ART EDUCATION ABROAD
After the Civil War, a number of black artists took advantage of opportunities to travel to Europe, where they continued their study of art by visiting the great museums and taking courses at the British and French academies. These experiences in the Western art traditions made it even more difficult to distinguish the work of black artists from that of their white counterparts. Even when the subject matter of their work contained references to race or racial issues, it was virtually impossible to identify the race of the artist. Moreover, blacks were popular subjects for white artists like Eastman Johnson (1824-1906), William Sidney Mount (1807-1868), and Winslow Homer (1836-1910), while black artists routinely painted pictures without any clear reference to black subject matter.
While it was sometimes difficult to distinguish the work of black artists from that of other artists, their experience was unique in one important way. Whatever the nature of their work, people simply did not acknowledge them as artists. Edward Mitchell Bannister's Under the Oaks won the gold medal at the 1876 Centennial Exposition, but when he went to accept his prize, he was refused entry. Those making the awards refused to believe the winner was an African American.
Some African Americans who traveled abroad to study never returned to America, where overt racism made it impossible for them to live as they wished. This was the case with Mary Edmonia Lewis, who endured racial attacks, both overt and subtle, while a student at Oberlin College and later as a Boston resident. Eventually, she settled in Rome among a group of expatriate female artists that included the sculptors Harriet Hosmer (1830-1908) and Anne Whitney (1821-1915), finding in Italy a more congenial atmosphere for her artistic temperament and alternative lifestyle.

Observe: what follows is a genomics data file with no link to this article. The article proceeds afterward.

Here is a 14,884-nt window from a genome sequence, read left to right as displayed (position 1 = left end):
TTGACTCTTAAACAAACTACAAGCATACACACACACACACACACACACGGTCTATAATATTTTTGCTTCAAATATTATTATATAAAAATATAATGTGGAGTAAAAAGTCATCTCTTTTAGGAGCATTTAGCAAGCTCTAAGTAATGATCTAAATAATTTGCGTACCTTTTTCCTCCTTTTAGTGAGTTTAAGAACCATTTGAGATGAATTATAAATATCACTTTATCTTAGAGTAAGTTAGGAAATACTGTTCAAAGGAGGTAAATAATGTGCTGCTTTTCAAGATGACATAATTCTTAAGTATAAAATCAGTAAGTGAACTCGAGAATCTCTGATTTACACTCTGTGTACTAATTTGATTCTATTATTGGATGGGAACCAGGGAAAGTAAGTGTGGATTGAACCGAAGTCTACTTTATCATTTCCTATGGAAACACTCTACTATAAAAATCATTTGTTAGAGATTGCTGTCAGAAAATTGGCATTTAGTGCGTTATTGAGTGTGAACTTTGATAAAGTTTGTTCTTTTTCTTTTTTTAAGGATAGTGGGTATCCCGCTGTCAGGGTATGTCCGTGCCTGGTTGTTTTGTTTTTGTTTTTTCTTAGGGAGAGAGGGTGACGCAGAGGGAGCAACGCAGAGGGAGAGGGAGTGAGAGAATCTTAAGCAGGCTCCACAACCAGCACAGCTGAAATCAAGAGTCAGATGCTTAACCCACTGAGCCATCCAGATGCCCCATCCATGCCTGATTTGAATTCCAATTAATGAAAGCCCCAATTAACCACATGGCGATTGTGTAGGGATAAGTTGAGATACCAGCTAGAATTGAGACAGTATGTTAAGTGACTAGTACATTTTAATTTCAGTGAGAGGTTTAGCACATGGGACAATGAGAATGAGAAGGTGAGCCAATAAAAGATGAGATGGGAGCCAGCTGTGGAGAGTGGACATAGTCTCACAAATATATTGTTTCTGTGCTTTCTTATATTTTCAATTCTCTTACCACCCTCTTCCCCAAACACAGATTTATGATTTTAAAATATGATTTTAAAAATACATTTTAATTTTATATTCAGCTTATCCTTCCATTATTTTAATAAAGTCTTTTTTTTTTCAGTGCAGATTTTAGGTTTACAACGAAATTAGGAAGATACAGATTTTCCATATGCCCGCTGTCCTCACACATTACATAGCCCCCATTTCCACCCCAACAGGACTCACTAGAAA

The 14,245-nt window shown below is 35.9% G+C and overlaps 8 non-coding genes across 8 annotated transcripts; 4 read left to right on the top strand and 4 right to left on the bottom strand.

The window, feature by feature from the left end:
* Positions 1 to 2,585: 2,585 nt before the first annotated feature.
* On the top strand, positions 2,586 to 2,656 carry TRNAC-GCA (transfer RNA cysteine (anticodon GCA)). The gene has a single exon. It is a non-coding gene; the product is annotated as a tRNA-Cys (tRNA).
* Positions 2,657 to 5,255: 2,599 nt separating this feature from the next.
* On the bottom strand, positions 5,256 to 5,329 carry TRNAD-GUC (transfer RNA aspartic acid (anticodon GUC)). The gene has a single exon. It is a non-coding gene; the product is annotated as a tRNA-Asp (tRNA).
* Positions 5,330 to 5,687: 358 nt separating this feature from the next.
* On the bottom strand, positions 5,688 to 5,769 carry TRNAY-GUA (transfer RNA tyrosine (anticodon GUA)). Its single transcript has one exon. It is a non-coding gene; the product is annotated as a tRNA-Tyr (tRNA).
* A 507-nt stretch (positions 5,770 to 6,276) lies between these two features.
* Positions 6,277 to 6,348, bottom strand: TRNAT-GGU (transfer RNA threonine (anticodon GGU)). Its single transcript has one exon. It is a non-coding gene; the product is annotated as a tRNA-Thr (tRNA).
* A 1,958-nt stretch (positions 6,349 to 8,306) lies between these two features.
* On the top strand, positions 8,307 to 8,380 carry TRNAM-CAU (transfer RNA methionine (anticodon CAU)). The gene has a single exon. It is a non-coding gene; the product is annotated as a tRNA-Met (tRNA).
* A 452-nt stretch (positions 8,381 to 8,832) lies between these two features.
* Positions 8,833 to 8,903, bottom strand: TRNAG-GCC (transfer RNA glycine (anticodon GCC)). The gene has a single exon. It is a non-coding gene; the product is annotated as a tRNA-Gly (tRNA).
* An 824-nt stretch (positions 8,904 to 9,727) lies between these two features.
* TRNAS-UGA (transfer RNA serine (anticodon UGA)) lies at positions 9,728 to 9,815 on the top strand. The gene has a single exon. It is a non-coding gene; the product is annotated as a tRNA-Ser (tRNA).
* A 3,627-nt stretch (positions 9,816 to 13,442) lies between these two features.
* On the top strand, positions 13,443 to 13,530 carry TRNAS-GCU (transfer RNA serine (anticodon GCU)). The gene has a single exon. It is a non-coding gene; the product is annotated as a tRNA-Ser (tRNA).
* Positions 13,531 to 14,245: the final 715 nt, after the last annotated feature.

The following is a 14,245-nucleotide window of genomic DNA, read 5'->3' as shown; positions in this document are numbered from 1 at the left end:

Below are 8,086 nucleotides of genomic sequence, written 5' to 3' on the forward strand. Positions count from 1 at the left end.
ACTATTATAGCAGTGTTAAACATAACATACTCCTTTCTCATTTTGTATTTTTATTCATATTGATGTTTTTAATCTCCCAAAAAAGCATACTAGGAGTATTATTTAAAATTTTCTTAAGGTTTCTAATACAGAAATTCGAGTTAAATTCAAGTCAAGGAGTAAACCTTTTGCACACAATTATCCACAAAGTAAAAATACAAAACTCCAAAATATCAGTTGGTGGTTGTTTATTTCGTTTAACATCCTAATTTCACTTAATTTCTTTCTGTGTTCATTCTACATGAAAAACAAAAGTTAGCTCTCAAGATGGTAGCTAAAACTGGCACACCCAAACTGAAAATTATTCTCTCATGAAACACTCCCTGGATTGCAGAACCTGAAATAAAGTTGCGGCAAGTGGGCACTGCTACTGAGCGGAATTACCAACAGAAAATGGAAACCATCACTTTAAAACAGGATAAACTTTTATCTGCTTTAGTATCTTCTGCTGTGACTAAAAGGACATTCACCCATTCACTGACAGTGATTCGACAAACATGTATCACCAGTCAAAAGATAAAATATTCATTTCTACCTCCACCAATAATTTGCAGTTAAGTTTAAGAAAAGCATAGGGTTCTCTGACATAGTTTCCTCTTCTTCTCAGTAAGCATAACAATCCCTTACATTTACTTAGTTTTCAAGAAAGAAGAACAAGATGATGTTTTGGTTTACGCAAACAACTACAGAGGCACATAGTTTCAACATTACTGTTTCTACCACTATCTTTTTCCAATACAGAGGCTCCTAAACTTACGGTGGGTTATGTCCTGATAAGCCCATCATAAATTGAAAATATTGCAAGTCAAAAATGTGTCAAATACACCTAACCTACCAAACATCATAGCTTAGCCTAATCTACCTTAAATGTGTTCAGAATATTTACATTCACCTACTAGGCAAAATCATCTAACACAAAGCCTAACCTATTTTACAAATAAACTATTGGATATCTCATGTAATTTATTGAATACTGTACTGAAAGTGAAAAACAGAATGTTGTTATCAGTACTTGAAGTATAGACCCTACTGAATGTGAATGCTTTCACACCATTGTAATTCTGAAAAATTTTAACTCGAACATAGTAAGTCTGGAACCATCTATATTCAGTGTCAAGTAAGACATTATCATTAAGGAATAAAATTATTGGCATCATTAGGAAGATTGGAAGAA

Henry O. Tanner (1859-1937), perhaps the best-known late nineteenth-century African American artist, also expatriated and settled in Paris. He studied briefly with Thomas Eakins (1844-1916) at the Pennsylvania Academy, until a malicious racist prank on the part of his white schoolmates caused him to leave the academy, never to return. During the formative phase of what came to be known as the New Negro Movement, Tanner (1859-1937) was selected by Alain Locke (1886-1954) to head a new school of African American art. He refused the honor, however, preferring to stay in Europe, where he was less conscious of the racism that had so frustrated him in America. Tanner became an influential role model for young African American artists studying abroad. His studio was always open to them, and he gave generously of his time, encouraging them in whatever way he could. Although Tanner never left Paris to participate in the New Negro Movement, he contributed to it in his own way.